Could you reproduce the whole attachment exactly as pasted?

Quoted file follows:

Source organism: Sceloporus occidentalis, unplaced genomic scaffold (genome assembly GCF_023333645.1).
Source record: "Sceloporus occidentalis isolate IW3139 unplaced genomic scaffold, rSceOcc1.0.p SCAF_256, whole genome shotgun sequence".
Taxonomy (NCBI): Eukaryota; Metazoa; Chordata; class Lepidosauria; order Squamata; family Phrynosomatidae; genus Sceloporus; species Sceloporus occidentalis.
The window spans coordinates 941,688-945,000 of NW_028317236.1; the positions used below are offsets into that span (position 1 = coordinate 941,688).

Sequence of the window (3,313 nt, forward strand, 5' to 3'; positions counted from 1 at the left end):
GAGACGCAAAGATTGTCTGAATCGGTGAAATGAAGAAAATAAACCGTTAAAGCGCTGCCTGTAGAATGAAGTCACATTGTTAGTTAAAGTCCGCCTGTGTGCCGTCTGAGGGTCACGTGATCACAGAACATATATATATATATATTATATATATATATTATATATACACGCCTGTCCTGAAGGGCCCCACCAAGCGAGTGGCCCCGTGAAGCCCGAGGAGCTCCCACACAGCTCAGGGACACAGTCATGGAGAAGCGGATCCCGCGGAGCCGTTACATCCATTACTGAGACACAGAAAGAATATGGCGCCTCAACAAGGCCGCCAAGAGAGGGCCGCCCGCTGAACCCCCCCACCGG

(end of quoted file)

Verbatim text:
Source organism: Sceloporus occidentalis, unplaced genomic scaffold (genome assembly GCF_023333645.1).
Source record: "Sceloporus occidentalis isolate IW3139 unplaced genomic scaffold, rSceOcc1.0.p SCAF_256, whole genome shotgun sequence".
Taxonomy (NCBI): Eukaryota; Metazoa; Chordata; class Lepidosauria; order Squamata; family Phrynosomatidae; genus Sceloporus; species Sceloporus occidentalis.
The window spans coordinates 941,688-945,000 of NW_028317236.1; the positions used below are offsets into that span (position 1 = coordinate 941,688).

Sequence of the window (3,313 nt, forward strand, 5' to 3'; positions counted from 1 at the left end):
GAGACGCAAAGATTGTCTGAATCGGTGAAATGAAGAAAATAAACCGTTAAAGCGCTGCCTGTAGAATGAAGTCACATTGTTAGTTAAAGTCCGCCTGTGTGCCGTCTGAGGGTCACGTGATCACAGAACATATATATATATATATTATATATATATATTATATATACACGCCTGTCCTGAAGGGCCCCACCAAGCGAGTGGCCCCGTGAAGCCCGAGGAGCTCCCACACAGCTCAGGGACACAGTCATGGAGAAGCGGATCCCGCGGAGCCGTTACATCCATTACTGAGACACAGAAAGAATATGGCGCCTCAACAAGGCCGCCAAGAGAGGGCCGCCCGCTGAACCCCCCCACCGG